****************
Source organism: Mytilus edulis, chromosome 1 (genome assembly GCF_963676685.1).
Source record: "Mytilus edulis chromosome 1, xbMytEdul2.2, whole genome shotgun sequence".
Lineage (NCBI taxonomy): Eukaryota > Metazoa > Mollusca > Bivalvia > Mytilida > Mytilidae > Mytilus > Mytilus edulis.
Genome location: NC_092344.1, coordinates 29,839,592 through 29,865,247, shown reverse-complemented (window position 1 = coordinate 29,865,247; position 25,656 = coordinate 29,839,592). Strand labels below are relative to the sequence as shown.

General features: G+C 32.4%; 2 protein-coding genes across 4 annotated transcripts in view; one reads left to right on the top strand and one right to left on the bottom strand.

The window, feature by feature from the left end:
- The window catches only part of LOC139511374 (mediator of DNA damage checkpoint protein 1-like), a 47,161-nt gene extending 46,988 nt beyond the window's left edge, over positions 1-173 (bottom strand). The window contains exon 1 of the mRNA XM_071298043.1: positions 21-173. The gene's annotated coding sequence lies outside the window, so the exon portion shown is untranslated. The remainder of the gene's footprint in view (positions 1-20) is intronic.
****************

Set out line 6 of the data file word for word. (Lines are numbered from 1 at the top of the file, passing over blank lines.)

The window, feature by feature from the left end: